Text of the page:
But the fact remains. For 6 days, I was a rock star. I was in a band that played to sold out crowds at the State Theater in Phoenix, the Hard Rock Casino in Vegas, the Fillmore East in San Francisco, and the House of Blues in L.A.  And no one can take that away.


And now this dream of being a writer.  I am a writer.  It has been a murky pool of self-doubt over the years as to whether or not I've got something something write that people actually want to read.

Truth of the matter is, though, whether 10 people or 10,000 people or no people read this or anything else I write--I will still write.

I no longer view being a writer as a dream to be fulfilled. It's a calling. I have stories to tell. Whether I use the written word, music, video, or photography--I will tell the stories floating in my head and on my heart.

I have no choice. I can't not write.

That's how I know I'm a writer.

The fact that more people are reading this blog is how I know that I'm settling in to "my voice"--that particular style or flavor that let you know who you're reading.

When I post these little ditties up here in the blogosphere, I keep track of how many times I click on a page before it's fully ready (usually 4). Any count higher than that--even if it's only 1--is one step closer to the dream.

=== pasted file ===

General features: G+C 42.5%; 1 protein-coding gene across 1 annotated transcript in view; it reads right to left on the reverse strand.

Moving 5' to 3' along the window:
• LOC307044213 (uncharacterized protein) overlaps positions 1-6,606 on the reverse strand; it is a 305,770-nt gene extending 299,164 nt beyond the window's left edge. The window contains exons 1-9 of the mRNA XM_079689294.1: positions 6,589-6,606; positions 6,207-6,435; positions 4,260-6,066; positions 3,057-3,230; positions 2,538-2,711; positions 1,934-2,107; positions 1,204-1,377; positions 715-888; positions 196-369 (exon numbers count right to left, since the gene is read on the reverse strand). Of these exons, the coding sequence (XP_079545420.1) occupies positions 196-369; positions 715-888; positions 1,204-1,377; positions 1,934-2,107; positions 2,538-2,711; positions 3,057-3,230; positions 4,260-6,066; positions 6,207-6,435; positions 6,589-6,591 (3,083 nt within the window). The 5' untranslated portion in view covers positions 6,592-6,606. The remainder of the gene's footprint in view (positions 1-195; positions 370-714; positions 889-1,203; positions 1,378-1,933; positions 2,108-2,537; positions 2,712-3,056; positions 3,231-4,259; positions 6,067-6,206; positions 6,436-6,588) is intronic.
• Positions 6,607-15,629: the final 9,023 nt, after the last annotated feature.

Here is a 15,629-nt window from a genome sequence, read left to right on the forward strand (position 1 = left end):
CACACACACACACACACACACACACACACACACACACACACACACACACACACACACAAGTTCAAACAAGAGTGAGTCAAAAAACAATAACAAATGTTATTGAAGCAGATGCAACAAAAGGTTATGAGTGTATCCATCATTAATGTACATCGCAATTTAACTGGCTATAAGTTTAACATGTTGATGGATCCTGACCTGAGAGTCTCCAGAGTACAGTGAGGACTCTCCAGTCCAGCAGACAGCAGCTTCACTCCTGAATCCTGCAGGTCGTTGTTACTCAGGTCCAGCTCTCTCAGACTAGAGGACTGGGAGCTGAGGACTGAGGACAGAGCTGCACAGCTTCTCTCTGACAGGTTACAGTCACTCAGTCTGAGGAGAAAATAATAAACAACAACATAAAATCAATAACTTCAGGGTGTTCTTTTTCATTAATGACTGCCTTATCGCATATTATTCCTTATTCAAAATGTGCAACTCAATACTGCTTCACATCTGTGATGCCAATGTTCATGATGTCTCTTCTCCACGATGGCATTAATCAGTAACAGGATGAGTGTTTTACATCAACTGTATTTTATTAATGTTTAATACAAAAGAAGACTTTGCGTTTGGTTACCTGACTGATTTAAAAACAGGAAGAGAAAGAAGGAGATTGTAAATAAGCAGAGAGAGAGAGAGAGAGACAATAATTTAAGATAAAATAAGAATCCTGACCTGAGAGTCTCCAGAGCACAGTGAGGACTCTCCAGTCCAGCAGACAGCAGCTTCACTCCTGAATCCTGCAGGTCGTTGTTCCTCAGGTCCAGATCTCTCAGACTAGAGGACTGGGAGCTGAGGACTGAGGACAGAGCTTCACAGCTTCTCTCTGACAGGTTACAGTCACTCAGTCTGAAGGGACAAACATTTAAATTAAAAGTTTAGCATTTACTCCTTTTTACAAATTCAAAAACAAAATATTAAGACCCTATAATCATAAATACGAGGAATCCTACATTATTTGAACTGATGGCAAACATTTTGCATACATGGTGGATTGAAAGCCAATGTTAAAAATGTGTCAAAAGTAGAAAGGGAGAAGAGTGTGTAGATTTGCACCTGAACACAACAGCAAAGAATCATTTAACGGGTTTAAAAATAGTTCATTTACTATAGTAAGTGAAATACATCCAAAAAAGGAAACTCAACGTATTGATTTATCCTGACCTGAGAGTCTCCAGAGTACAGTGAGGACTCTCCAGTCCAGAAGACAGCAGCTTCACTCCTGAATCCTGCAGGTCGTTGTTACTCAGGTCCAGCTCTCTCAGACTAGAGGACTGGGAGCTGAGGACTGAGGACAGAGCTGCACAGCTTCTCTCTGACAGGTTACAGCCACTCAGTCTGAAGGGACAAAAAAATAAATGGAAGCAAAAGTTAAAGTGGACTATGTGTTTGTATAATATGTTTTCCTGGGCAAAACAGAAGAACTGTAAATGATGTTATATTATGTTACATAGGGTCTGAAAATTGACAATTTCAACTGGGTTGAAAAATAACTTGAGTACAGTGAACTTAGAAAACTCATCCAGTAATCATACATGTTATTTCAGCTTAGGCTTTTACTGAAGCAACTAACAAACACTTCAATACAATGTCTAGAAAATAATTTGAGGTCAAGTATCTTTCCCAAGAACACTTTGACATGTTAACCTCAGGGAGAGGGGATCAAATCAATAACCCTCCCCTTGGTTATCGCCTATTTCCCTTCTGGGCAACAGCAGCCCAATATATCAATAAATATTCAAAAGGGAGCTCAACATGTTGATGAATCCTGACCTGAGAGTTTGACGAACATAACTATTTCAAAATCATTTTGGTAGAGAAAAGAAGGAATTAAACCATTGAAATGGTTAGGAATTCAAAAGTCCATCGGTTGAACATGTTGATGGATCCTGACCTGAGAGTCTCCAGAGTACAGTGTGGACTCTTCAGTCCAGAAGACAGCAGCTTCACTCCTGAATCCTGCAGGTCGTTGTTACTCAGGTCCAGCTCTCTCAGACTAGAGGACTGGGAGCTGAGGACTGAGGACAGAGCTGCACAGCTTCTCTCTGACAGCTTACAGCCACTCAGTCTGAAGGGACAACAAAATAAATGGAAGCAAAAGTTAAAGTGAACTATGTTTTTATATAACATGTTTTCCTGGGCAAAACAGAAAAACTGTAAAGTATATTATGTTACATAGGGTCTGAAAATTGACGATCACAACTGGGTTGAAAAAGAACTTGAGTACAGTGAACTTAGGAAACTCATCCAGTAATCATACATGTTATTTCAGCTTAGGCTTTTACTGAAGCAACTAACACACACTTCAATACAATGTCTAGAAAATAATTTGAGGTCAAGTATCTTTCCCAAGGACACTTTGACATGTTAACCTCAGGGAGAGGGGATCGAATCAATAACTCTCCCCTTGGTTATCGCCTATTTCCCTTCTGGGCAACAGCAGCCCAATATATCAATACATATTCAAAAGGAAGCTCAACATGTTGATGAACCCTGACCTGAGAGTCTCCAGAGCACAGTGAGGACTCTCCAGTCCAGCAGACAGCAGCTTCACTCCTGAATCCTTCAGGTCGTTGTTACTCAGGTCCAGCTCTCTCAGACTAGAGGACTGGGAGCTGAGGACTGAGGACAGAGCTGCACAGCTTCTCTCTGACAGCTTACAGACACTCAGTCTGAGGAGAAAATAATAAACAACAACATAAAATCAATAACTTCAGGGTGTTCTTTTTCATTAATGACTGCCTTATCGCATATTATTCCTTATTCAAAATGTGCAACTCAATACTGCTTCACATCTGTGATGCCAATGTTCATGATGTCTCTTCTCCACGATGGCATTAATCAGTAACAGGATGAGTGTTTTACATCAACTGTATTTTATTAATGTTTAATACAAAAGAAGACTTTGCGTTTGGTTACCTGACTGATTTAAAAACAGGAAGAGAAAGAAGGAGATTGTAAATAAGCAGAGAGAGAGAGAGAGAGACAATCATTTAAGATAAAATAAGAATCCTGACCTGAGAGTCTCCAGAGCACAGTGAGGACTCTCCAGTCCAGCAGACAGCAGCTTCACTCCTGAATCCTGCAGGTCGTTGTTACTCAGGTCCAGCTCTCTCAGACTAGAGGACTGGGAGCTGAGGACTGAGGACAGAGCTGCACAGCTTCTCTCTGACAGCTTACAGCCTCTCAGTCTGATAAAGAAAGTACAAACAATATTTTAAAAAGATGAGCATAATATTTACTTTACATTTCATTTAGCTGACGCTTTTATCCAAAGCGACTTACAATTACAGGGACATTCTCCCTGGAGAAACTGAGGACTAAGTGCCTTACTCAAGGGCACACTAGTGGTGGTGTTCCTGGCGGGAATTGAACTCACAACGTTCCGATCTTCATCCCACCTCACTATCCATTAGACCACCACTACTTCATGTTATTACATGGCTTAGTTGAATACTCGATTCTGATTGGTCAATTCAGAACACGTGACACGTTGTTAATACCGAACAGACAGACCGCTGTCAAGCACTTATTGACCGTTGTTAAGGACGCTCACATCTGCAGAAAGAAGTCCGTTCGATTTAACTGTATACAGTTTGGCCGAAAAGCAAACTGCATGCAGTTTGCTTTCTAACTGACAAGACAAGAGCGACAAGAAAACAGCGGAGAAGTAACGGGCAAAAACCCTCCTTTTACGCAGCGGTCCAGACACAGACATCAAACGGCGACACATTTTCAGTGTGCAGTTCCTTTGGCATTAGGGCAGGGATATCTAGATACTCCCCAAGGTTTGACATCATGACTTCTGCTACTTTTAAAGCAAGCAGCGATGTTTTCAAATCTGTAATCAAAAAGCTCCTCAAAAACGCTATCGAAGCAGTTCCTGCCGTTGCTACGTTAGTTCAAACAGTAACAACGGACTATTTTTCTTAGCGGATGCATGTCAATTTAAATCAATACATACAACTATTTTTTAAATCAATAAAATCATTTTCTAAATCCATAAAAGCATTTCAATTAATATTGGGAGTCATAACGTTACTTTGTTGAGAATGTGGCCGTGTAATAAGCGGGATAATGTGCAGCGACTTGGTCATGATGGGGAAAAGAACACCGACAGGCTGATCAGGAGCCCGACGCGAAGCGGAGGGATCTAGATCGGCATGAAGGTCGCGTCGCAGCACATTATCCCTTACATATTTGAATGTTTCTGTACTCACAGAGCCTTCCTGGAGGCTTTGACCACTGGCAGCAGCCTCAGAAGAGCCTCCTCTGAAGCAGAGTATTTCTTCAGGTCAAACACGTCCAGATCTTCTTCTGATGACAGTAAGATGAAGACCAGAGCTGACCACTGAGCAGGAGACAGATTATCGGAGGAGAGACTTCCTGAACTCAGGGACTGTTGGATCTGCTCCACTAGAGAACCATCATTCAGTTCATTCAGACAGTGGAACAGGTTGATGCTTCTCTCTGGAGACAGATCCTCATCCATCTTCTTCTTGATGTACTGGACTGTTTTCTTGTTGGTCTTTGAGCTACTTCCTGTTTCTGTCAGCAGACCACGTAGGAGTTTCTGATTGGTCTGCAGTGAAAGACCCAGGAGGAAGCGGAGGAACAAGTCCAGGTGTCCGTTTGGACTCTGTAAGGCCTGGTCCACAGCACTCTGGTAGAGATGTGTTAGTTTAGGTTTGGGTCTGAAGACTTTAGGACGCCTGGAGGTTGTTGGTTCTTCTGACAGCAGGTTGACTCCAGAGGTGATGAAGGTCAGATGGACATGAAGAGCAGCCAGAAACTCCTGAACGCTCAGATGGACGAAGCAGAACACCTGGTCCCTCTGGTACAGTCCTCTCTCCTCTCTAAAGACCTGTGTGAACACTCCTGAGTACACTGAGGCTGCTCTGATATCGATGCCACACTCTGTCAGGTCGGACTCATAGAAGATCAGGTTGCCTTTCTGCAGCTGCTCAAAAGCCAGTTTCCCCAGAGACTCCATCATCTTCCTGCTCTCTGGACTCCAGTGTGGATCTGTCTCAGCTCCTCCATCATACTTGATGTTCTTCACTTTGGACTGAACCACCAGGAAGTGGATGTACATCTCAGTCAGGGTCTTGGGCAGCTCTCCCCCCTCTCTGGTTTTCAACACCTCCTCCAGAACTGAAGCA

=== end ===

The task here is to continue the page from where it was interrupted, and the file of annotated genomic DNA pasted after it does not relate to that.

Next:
My writing dream has shifted.  I used to dream of seeing my name and work on the New York Times Bestseller list (and don't get me wrong, that will still be a nice thing to see when it happens), but recently I have shifted the dream and goal for my writing.

I want my writing to inspire.

I want someone to read this and think, "Wow...here's this dude. This everyday dude from Ohio just putting his heart and soul out there for the world to see and not giving a rat's ass what anyone thinks about it. If he can do that, maybe someone will want to read my story."

Everyone of us has a story. A dream. A thing that drives us. It's inspiring, as dreamers, to hear of other people achieving their dreams.

You know what else is inspiring? Hearing the story of someone struggling on the way to their dream but not giving up--just going for it anyway.

THAT is the shit that keeps me going.

And that is what you, dear reader, provide for me when you come here. When you click on the link to this blog. When you tell your friends. When you share the link because something I wrote resonated with you on a fundamental level.  Each time you do that, you light one more candle on my path. You bring me once step closer to fulfilling my dream.

And for that, I am blessed and eternally grateful.

If it's ok with you, I'm going to keep writing. But as a writer, I'm also a reader. So tell me, what's your story?

Perhaps it's time to start writing...


Peace,
-A.T.